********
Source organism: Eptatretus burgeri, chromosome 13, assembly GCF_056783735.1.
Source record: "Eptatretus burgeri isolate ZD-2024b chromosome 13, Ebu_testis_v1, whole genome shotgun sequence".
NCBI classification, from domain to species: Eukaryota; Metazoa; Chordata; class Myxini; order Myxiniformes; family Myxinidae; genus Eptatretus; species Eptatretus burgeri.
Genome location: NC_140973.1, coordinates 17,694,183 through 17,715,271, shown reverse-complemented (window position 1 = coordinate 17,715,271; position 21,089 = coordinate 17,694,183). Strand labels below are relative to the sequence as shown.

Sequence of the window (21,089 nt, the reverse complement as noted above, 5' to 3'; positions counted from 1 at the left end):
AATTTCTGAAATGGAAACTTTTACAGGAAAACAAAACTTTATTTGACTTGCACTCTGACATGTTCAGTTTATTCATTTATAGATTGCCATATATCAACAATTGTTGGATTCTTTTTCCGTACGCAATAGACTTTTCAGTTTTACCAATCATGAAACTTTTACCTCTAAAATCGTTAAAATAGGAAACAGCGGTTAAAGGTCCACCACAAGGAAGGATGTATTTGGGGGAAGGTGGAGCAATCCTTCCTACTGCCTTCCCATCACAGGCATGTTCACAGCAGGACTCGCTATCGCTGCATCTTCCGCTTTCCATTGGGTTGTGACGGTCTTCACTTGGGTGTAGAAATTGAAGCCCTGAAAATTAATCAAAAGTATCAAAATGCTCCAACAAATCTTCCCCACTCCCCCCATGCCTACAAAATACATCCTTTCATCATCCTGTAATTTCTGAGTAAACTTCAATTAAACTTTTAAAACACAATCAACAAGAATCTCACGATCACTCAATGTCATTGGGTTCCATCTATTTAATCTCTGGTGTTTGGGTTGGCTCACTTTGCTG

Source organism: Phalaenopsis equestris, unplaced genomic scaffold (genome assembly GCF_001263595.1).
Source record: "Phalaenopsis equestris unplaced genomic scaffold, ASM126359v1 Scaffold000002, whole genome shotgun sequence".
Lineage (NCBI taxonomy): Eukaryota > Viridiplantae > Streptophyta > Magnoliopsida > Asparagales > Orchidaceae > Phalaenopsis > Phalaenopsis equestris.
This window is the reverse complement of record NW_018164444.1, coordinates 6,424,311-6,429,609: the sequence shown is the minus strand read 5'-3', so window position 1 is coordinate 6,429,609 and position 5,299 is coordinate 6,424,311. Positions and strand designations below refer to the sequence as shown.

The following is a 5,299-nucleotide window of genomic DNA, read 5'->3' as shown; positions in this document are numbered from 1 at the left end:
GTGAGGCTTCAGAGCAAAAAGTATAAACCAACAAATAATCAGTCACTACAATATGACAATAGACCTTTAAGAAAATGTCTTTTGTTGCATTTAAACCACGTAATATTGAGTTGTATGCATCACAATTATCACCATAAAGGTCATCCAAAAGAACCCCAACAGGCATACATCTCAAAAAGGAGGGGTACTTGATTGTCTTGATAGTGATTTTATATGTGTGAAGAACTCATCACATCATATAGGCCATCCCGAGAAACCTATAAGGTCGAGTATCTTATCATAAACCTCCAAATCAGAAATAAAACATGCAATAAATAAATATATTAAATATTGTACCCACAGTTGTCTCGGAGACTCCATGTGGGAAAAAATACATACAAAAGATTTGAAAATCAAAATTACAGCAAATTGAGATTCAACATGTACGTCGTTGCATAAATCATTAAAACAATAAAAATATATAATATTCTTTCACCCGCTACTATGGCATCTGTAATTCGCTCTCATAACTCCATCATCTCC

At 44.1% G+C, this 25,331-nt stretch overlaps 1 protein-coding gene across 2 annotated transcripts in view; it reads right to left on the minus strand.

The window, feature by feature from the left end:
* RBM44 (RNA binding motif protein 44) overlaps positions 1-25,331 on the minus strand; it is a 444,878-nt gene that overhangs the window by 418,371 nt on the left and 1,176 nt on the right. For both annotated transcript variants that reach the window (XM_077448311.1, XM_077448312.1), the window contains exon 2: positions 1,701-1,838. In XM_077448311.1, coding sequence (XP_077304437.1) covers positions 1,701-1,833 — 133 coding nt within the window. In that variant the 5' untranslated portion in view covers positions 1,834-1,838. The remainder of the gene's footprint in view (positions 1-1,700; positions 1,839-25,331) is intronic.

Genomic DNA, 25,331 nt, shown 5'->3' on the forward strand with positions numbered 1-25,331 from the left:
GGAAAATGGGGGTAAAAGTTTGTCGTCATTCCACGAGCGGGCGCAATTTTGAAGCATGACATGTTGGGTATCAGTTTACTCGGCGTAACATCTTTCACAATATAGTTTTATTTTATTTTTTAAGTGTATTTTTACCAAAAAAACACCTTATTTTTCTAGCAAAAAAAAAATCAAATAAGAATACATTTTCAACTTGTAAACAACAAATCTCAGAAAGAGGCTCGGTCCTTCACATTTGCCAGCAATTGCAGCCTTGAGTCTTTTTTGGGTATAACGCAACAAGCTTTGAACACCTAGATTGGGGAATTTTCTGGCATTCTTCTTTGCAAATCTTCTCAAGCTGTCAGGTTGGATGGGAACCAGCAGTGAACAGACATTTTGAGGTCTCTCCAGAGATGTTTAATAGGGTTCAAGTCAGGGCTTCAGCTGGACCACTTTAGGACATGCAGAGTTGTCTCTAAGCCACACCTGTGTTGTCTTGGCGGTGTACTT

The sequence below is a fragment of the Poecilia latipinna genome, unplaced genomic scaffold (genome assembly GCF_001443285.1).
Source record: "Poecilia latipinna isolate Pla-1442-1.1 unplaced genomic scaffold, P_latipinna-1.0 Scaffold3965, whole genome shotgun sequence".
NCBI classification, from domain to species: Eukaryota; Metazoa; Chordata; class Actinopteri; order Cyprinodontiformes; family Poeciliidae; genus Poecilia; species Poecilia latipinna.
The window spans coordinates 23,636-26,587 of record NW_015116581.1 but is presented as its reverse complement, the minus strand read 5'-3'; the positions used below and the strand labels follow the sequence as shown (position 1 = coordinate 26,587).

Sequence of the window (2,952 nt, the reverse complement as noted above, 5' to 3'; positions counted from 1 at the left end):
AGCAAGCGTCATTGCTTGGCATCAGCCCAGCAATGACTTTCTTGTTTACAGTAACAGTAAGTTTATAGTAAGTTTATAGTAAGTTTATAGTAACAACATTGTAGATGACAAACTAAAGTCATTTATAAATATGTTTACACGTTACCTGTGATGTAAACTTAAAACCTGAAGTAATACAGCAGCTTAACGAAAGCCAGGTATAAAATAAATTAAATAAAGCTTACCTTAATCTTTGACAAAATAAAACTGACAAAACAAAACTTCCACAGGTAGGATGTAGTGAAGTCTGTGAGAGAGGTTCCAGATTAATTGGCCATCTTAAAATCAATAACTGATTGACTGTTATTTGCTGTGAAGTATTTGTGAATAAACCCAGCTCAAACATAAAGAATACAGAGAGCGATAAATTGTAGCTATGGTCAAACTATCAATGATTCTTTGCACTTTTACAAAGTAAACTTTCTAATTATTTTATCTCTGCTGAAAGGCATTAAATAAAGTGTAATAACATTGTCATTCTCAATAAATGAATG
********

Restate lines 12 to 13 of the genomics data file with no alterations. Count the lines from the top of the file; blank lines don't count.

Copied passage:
GTGAGGCTTCAGAGCAAAAAGTATAAACCAACAAATAATCAGTCACTACAATATGACAATAGACCTTTAAGAAAATGTCTTTTGTTGCATTTAAACCACGTAATATTGAGTTGTATGCATCACAATTATCACCATAAAGGTCATCCAAAAGAACCCCAACAGGCATACATCTCAAAAAGGAGGGGTACTTGATTGTCTTGATAGTGATTTTATATGTGTGAAGAACTCATCACATCATATAGGCCATCCCGAGAAACCTATAAGGTCGAGTATCTTATCATAAACCTCCAAATCAGAAATAAAACATGCAATAAATAAATATATTAAATATTGTACCCACAGTTGTCTCGGAGACTCCATGTGGGAAAAAATACATACAAAAGATTTGAAAATCAAAATTACAGCAAATTGAGATTCAACATGTACGTCGTTGCATAAATCATTAAAACAATAAAAATATATAATATTCTTTCACCCGCTACTATGGCATCTGTAATTCGCTCTCATAACTCCATCATCTCC

At 44.1% G+C, this 25,331-nt stretch overlaps 1 protein-coding gene across 2 annotated transcripts in view; it reads right to left on the minus strand.